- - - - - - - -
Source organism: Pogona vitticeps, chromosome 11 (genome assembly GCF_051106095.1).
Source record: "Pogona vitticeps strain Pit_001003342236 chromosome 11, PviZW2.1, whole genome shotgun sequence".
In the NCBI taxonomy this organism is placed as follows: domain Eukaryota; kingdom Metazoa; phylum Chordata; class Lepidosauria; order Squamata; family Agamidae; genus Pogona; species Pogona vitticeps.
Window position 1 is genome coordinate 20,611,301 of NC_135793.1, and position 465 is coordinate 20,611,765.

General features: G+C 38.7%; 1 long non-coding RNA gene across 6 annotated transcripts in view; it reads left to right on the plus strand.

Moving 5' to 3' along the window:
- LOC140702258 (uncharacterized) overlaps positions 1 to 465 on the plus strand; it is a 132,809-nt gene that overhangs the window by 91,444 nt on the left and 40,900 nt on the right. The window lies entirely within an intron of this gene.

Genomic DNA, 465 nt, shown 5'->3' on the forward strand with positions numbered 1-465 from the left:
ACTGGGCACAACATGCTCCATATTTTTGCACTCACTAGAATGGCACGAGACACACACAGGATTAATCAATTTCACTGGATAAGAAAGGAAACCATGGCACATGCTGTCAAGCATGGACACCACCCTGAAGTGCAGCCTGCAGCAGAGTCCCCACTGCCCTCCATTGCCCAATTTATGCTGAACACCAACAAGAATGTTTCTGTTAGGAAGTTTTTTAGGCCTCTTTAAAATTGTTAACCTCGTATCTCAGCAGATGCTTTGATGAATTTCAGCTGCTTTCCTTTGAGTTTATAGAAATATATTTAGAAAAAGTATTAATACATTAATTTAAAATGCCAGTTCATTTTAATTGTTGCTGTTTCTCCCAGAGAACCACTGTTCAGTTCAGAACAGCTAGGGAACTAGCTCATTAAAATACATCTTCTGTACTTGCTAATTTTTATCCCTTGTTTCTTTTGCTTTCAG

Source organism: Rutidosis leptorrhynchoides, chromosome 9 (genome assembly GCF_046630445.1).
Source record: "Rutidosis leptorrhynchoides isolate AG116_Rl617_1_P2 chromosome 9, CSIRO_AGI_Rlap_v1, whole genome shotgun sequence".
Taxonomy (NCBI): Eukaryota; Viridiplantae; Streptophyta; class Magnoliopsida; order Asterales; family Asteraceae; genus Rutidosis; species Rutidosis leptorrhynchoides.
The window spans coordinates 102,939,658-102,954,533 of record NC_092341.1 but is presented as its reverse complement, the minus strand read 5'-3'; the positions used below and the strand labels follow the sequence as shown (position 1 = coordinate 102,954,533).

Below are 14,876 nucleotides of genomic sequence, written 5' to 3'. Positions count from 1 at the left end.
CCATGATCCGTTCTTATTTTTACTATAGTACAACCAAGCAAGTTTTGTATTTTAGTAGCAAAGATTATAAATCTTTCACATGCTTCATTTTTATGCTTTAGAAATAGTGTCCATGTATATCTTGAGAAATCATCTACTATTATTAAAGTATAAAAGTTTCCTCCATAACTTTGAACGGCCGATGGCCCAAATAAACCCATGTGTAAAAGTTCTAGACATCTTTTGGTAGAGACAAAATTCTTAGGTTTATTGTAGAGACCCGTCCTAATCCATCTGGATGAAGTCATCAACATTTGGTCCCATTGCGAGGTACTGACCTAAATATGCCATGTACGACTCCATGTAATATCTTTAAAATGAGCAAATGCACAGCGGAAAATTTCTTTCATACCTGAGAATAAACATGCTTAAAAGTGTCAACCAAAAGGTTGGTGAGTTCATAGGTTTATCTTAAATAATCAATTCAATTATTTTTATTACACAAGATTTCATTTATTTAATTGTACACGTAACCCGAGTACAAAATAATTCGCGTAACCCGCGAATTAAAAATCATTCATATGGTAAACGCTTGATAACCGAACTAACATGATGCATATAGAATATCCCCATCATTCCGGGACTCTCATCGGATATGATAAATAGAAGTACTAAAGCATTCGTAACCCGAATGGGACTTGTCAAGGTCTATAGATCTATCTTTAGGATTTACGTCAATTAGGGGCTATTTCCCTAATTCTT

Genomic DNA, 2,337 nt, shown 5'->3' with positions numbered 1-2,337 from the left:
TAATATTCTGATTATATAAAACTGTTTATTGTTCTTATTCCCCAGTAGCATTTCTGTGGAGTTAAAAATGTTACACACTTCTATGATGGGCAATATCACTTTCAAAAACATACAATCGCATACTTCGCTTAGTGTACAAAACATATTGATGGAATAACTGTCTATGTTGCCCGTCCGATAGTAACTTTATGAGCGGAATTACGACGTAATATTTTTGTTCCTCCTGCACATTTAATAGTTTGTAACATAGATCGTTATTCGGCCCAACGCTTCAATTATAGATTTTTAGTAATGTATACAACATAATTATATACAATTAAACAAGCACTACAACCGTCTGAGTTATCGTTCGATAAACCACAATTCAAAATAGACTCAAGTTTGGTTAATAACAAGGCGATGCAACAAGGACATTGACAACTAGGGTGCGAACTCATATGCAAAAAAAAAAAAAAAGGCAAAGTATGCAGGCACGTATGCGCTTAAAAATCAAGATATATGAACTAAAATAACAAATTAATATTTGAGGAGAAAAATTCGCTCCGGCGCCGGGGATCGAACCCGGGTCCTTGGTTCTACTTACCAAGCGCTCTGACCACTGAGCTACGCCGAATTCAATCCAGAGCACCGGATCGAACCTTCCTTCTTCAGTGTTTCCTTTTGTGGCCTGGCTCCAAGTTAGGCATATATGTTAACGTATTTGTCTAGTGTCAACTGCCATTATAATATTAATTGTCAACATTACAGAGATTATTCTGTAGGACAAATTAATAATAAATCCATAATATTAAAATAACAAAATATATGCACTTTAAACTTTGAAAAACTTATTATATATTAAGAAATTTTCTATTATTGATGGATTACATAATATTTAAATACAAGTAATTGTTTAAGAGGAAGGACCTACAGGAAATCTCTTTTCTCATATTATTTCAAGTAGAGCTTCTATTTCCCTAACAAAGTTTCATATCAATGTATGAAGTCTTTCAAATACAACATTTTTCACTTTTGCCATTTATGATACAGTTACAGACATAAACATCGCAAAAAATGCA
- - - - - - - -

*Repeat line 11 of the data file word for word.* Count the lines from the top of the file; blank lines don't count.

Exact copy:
Source record: "Rutidosis leptorrhynchoides isolate AG116_Rl617_1_P2 chromosome 9, CSIRO_AGI_Rlap_v1, whole genome shotgun sequence".